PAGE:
And if it were an IR laser, they could torch hair with less risk of political blowback from burning a lot of retinas. However, I failed to consider the very narrow beam; unless the cannon is exactly at head height and the crowd is on a level field, not much action. Even then, variable height mobs would be a problem.

          1. Anonymous Coward
            Anonymous Coward

            Re: @Big John -- Even then, variable height mobs would be a problem.

            Not for long. The advantage of a laser system is that quite quickly you could ensure the mob was all exactly the same height.

    3. Anonymous Coward
      Anonymous Coward

      The power output by itself matters much less than the duration this level had to be sustained (to burn the target).

      Now, there is number of questions this whole exercise (unwillingly paid by taxpayers) brings.

      I'm curious how much different would be the outcome if the truck was somewhat more shiny/new (though poor schmucks that will be targeted will surely be riding some rusty tin cans).

      And then, they were shooting the front of approaching vehicle (albeit at less then favorable angle). Add some lateral movement of the target, some other objects getting in the way of the laser beam plus unstable (real world) base of laser gun and even the rusty POS may have enough time to close on the fancy weapon carrier and blow itself up (together with laser troopers).

      It would be also interesting to test if grease (or other melting substance, possibly sandwiched under some plastic cover) smeared on the targeted surface released enough smoke (when lased upon) to create low cost/low tech laser shield. I'm quite sure there's many other cheap ways to defeat it (but DIC will claim otherwise as it has to sell something new and expensive and Army has enough guns already).

      1. Charles 9 Silver badge

        Coatings aren't likely to stop a powerful laser for long. The moment it distorts, it creates a vicious cycle. They made that determination when thinking of using a laser to stop a ballistic missile.

        As for being on the move, can't computers compensate for various degrees of motion and still be able to keep a bullet-firing gun on target? Against that, a laser shooting at relativistic velocities should be cake.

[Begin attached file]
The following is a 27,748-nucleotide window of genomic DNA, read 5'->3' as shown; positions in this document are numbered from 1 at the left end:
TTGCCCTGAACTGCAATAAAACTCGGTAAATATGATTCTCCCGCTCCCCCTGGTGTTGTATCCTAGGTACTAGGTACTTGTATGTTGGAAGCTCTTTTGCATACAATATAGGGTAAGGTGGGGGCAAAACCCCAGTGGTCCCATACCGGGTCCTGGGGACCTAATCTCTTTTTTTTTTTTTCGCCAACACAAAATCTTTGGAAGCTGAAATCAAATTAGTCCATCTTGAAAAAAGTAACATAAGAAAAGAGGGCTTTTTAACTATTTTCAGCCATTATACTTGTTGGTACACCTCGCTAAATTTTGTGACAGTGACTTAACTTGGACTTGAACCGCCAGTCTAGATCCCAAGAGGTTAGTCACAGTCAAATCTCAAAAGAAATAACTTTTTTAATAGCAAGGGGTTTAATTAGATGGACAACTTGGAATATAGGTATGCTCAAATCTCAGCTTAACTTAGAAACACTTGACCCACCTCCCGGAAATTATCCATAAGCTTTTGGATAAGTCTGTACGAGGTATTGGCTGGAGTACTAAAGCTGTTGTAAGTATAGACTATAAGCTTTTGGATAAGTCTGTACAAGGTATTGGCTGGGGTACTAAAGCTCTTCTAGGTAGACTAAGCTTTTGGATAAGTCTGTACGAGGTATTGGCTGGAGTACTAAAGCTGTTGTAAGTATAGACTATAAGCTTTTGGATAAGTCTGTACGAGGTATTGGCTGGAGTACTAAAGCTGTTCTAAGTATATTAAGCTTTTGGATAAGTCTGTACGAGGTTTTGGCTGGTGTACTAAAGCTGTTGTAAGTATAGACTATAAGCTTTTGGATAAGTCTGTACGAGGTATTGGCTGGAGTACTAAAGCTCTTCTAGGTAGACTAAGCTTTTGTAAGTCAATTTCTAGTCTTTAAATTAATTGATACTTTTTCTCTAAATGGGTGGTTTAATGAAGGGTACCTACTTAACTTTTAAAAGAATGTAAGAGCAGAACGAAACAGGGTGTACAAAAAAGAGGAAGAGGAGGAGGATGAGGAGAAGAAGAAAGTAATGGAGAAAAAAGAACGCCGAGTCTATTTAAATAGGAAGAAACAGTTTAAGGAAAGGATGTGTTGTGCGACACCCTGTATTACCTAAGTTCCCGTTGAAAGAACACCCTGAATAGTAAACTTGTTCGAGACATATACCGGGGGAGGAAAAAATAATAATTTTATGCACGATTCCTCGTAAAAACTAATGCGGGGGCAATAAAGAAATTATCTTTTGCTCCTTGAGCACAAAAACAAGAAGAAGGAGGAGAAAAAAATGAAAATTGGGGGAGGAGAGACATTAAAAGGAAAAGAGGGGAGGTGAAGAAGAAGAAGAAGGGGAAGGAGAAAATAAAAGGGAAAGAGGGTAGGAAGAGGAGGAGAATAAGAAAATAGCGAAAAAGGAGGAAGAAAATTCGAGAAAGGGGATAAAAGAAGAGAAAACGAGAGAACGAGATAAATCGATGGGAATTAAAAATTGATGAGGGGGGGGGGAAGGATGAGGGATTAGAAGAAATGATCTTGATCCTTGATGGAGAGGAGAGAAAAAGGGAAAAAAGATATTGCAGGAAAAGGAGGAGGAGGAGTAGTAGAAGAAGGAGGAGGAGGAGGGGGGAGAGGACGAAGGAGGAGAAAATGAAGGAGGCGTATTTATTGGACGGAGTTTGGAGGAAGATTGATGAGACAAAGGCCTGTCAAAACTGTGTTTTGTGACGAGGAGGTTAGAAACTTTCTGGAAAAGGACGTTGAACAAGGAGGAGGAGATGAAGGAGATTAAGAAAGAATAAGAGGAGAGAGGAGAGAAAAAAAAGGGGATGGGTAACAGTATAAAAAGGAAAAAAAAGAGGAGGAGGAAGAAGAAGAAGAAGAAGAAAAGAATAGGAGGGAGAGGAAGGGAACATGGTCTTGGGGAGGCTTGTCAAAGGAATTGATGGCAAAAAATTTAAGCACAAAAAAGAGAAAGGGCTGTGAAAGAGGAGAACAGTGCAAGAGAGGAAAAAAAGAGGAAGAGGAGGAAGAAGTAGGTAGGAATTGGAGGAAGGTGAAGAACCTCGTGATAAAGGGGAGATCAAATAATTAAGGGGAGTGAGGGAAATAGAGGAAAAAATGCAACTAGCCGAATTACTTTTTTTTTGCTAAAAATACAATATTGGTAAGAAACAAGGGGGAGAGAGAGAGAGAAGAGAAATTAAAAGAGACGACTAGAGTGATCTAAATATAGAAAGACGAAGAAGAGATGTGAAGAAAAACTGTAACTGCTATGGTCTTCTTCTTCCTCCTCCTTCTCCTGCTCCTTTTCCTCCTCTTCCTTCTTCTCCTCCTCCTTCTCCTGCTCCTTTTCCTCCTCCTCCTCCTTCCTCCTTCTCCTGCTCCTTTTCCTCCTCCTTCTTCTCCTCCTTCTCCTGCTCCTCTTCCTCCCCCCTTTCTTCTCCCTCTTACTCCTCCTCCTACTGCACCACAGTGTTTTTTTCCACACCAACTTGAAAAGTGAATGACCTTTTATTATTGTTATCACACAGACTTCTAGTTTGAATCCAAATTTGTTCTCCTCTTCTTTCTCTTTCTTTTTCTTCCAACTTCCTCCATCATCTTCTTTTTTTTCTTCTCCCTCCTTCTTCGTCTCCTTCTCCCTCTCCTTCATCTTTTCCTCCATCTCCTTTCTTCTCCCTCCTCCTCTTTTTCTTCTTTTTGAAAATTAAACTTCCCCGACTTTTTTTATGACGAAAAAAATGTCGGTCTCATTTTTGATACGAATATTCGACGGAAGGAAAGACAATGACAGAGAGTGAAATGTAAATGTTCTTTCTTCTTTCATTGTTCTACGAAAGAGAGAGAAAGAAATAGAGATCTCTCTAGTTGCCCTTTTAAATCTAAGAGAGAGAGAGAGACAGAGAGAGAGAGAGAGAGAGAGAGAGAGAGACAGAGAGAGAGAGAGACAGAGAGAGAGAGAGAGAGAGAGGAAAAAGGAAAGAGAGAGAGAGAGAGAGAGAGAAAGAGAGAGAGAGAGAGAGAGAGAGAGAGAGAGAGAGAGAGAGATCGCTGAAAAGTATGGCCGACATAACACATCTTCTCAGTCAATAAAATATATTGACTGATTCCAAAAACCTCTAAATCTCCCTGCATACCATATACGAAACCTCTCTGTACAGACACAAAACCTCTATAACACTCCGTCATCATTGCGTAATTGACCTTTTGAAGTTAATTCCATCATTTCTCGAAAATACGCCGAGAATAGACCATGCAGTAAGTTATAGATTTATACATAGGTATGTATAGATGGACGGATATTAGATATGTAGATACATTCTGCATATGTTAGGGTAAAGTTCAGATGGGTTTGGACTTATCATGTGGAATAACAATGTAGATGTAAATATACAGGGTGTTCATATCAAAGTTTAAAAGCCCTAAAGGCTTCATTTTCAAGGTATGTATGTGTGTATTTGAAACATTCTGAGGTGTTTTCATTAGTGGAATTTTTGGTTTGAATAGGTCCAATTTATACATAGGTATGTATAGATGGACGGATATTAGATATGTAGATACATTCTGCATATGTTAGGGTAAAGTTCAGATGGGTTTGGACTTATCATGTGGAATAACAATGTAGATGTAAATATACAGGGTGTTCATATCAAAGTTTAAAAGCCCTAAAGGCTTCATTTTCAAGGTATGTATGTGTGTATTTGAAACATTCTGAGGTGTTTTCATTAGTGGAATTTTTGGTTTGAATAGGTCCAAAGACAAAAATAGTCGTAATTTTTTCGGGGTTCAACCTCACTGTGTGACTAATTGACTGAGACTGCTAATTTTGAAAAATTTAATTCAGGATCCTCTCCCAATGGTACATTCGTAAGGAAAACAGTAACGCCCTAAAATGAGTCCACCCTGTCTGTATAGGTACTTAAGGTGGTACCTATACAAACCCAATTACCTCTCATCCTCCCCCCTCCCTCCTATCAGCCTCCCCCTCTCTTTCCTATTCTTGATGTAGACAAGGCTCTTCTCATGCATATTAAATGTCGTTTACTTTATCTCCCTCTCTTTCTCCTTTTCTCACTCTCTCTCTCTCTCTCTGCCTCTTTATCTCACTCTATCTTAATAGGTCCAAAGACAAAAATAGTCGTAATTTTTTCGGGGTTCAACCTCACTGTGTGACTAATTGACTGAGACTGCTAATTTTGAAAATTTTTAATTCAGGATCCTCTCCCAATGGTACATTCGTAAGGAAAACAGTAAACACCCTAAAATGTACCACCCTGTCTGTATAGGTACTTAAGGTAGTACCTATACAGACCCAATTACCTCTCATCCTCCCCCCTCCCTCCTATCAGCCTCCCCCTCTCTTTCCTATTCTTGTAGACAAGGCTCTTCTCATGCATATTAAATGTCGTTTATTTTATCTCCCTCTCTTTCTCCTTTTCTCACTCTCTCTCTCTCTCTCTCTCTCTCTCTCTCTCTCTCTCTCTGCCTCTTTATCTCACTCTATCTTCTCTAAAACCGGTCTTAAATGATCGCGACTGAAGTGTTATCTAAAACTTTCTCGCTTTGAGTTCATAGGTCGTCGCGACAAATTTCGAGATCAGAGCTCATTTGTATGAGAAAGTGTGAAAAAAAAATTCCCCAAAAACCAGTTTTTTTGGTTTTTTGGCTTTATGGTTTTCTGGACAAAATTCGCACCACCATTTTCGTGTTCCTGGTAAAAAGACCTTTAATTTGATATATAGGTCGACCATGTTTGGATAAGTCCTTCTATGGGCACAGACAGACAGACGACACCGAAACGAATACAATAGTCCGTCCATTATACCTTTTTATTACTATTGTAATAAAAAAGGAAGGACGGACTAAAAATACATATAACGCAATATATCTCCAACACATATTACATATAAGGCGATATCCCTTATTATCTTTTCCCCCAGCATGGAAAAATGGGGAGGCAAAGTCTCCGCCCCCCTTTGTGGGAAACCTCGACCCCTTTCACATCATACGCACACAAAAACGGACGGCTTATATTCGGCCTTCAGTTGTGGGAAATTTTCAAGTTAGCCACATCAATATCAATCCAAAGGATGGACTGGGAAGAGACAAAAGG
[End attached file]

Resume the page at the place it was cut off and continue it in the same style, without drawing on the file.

1. Anonymous Coward
          Anonymous Coward

          "can't computers compensate for various degrees of motion and still be able to keep a bullet-firing gun on target"

          While knowing nothing about weapons systems, I wouldn't have thought this is too tricky. Watch the accuracy of aerial TV cameras for e.g. in F1*, computers are compensating for the flight of the helicopter, turbulence/wind etc. and the output image is incredibly stable.

          If they can do it with cameras at a commercial level, I have little doubt they could do it with lasers at a military level.

          * F1 may be a bad example as the cars have a silly amount of technology in them and for all I know are providing some signal for the camera to track.

  2. ElectricFox
    Coat

    "The current model is ground-mounted, but Lockheed says its goal is to develop a version that can be mounted on vehicles"

    When can we expect the shark mounted model?

    1. Big John Silver badge

      It would have to be carried by multiple sharks.

      1. willi0000000
      2. AbortRetryFail
        Joke

        Are those African or European sharks?

      3. AbelSoul
        Coat

        It'll be a bugger to track the target stably from the sharknado.

  3. Anonymous Coward
    Anonymous Coward

    If we can solve the power supply issue…

    I'd like one for the bicycle. That'll ensure drivers keep to the 1m clearance rule.

    1. 4ecks
      Flame

      Re: If we can solve the power supply issue…

      I'd like one mounted to the traffic lights. That'll ensure the cyclists stop at the red lights when I'm using the crossings on my walk to work.

      Got one ! -->

      1. Graham Marsden
        Pirate

        @4ecks - Re: If we can solve the power supply issue…

        And I'd like one for those pedestrians who think that because the *cars* have stopped, it's ok to stroll across the road between them, not considering that there may be a biker filtering perfectly legally between the stopped vehicles...

        1. Graham Dawson
          Mushroom

          Re: @4ecks - If we can solve the power supply issue…